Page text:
Yates v. Reid

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[L. A. No. 21382. In Bank. Nov. 29, 1950.]

CHARLES E. YATES, Plaintiff and Appellant, v. H. K. REID et al., Defendants and Appellants.


Arthur T. Stewart for Plaintiff and Appellant.

Albert E. Wheatcroft for Defendants and Appellants.



The plaintiff has appealed from that portion of the judgment that he take nothing from the defendants on his complaint for damages alleged to have been suffered by reason of the defendants' abandonment of a lease. The defendants have appealed from that portion of the judgment that they take nothing on their cross-complaint. The latter appeal has not been prosecuted and will be dismissed.

The plaintiff leased a tourist resort to the defendants for a term beginning October 15, 1945, and ending January 14, 1950. The defendants agreed to pay a rental of $300 per month for the first three months and $450 per month thereafter. The defendants took possession and paid the agreed rental until June 15, 1947, when they vacated the premises and ceased paying rent. The plaintiff went into possession and operated the resort until April 7, 1948, when he leased it to a new tenant for a rental of $300 per month. On that date he gave written notice to the defendants that he had relet the premises and was demanding from them $150 per month, the difference between the defendants' and the new tenant's rental payments. On May 20, 1948, the plaintiff gave written notice to the defendants declaring that their lease was terminated and again demanding payment of the deficiency resulting under the new lease. These two written notices were the only communications between the plaintiff and the defendants following the abandonment.

The trial court held that the abandonment of the premises by the defendants with the subsequent reentry by the plaintiff and reletting to a new tenant amounted to a surrender of the lease by operation of law, which relieved the defendants of their obligations under the lease. [36 Cal. 2d 385]

[1] The plaintiff contends that his actions were not an acceptance of a surrender by the defendants, since the lease expressly authorized him to reenter and to relet. He relies upon a provision in the lease, which reads:

"Should any of the rent reserved be due and unpaid, ... or should the lessee vacate or abandon said property, ... the Lessor may, at its option, and without demand or notice of any kind whatsoever, re-enter and take possession of said property and remove all persons therefrom; and should the Lessor elect to re-enter and take possession of said property ..., said Lessor may, at his option, either terminate this lease and recover from the Lessee all damages caused by the breach hereof of the Lessee, ...; or, said Lessor may relet said property or any part thereof, .... No re-entry of said property by the Lessor, as herein provided, shall be construed as an election on his part to terminate this lease, unless written notice to that effect is delivered to the Lessee ..."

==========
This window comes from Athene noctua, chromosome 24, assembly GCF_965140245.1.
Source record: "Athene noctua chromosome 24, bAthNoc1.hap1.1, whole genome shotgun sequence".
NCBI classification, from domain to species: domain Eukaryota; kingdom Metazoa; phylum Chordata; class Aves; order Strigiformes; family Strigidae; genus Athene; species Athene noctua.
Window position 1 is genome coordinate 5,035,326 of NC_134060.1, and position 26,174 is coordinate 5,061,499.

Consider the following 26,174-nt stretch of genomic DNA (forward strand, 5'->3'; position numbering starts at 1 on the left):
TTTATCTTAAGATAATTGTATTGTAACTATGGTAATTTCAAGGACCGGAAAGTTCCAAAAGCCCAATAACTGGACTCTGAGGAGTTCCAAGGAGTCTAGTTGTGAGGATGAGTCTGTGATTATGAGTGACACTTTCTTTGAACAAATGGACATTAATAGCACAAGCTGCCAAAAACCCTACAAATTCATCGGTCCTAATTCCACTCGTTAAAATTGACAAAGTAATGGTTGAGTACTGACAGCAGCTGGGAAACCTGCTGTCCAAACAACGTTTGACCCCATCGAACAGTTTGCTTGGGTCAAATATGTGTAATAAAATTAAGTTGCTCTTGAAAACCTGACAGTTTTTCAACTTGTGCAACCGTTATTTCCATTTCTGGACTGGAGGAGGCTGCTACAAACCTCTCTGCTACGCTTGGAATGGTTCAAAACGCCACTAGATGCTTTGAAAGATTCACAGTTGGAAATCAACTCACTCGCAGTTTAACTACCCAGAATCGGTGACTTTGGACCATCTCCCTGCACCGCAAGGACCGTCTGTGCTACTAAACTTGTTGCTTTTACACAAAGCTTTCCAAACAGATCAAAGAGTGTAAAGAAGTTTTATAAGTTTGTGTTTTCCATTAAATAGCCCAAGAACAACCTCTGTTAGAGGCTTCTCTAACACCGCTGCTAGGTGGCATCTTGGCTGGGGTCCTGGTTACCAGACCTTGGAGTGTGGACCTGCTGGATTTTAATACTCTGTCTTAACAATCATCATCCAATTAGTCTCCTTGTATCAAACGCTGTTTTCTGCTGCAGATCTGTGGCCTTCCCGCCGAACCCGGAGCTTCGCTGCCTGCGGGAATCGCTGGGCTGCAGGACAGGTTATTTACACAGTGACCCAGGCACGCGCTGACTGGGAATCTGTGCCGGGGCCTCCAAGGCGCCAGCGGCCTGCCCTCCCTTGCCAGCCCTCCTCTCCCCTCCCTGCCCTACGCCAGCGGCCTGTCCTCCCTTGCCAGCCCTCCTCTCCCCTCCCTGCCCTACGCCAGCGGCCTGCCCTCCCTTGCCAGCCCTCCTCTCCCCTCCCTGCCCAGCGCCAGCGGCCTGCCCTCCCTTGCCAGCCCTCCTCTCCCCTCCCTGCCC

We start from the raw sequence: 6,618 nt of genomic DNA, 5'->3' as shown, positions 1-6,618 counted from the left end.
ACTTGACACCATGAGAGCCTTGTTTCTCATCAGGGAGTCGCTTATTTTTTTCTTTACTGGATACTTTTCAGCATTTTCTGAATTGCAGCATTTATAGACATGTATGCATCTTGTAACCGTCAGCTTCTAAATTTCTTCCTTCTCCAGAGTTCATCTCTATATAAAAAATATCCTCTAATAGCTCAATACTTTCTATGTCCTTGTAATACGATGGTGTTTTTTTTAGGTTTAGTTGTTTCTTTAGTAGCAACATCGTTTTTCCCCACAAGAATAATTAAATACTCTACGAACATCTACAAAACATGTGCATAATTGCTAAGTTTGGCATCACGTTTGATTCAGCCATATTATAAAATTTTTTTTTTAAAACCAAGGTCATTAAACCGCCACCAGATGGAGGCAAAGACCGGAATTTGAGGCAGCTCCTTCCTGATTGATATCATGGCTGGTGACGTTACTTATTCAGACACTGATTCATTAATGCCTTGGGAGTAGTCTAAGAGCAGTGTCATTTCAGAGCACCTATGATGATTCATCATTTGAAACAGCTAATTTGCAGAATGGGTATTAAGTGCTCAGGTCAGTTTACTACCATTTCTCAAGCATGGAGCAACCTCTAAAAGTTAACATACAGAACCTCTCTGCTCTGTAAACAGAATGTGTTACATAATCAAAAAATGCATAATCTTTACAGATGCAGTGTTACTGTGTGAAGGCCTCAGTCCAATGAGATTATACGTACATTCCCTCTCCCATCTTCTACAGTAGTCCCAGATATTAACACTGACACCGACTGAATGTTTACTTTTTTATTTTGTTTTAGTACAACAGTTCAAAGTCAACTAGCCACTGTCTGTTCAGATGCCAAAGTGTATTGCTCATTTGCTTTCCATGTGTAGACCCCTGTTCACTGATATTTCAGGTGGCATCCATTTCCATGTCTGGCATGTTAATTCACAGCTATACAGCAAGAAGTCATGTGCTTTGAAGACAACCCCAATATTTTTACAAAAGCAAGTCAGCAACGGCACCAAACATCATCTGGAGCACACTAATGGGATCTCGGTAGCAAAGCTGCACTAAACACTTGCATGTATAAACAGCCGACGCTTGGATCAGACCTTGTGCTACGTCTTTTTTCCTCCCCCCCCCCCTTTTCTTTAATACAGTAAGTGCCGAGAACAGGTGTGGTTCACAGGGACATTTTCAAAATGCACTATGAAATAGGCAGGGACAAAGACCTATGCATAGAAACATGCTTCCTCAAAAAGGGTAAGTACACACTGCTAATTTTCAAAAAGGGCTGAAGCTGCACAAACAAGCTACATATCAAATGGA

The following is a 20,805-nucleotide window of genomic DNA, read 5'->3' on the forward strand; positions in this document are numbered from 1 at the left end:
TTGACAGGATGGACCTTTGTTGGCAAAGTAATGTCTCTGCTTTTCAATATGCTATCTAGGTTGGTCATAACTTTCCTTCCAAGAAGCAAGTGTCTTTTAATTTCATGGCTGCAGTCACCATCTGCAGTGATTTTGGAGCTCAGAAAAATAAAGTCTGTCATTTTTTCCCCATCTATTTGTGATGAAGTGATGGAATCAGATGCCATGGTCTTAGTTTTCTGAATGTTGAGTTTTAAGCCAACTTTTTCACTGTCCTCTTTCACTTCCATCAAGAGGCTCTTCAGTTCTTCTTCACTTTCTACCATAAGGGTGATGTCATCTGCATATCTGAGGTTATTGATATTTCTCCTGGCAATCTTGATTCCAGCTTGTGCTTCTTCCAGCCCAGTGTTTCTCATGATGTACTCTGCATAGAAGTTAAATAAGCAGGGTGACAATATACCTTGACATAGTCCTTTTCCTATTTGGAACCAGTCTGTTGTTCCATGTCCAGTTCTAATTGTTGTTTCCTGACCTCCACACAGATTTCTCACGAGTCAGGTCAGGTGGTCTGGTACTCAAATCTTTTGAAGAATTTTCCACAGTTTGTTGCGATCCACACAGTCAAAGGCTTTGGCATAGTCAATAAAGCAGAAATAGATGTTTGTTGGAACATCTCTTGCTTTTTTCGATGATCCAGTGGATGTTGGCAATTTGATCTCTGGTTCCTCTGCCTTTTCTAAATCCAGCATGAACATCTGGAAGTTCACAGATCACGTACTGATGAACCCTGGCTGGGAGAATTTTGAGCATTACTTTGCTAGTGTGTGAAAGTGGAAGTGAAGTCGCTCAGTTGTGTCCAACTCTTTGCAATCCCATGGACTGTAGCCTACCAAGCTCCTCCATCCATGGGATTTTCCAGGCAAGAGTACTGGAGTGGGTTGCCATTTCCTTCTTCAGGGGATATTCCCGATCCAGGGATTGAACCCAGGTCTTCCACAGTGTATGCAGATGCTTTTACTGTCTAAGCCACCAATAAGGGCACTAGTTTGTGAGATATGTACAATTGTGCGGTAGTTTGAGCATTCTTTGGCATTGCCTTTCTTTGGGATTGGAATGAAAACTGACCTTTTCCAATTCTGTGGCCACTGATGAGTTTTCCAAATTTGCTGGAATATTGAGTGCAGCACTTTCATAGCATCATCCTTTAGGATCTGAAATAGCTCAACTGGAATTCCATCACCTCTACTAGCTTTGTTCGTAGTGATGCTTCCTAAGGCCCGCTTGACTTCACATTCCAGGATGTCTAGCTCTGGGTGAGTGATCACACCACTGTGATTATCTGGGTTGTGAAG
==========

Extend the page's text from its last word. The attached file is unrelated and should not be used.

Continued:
In view of the foregoing provision in the lease it is clear that the reentry by the plaintiff and his subsequent acts in leasing to the new tenant did not constitute an acceptance of a surrender by the defendants.

The defendants contend that a surrender by operation of law followed necessarily from the conduct of the parties and was unaffected by the terms of the lease. It is true that the conduct of the landlord and tenant may result in a surrender by operation of law. But it is only when their conduct is inconsistent with the rights of the tenant under the lease that such a surrender results. This is illustrated by the cases of Welcome v. Hess, 90 Cal. 507 [27 P. 369, 25 Am.St.Rep. 145], and Rognier v. Harnett, 45 Cal. App. 2d 570 [114 P.2d 654], upon which the defendants rely. It did not appear in either of those cases that there was, as here, a provision in the lease for reentry by the landlord or for reletting upon the tenant's abandonment. Furthermore the doctrine of the Welcome case has not always been applied. (See De Hart v. Allen, 26 Cal. 2d 829 [161 P.2d 453]; and comments in 34 Cal.L.Rev. 252.)

In the present case the retaking of possession by the plaintiff as landlord and his reletting of the premises were entirely consistent with the rights of the tenants under the lease. The plaintiff did no more than exercise the rights accorded to him. His conduct did not result in a surrender of the lease by operation of law. The provision in the lease was valid and controlling. [36 Cal. 2d 386] (Burke v. Norton, 42 Cal. App. 705 [184 P. 45]; Brown v. Lane, 102 Cal. App. 350 [283 P. 78]; see Security Realty Co. v. Kost, 96 Cal. App. 626, 628 [274 P. 608]; cf. Phillips-Hollman, Inc. v. Peerless Stages, 210 Cal. 253 [291 P. 178].)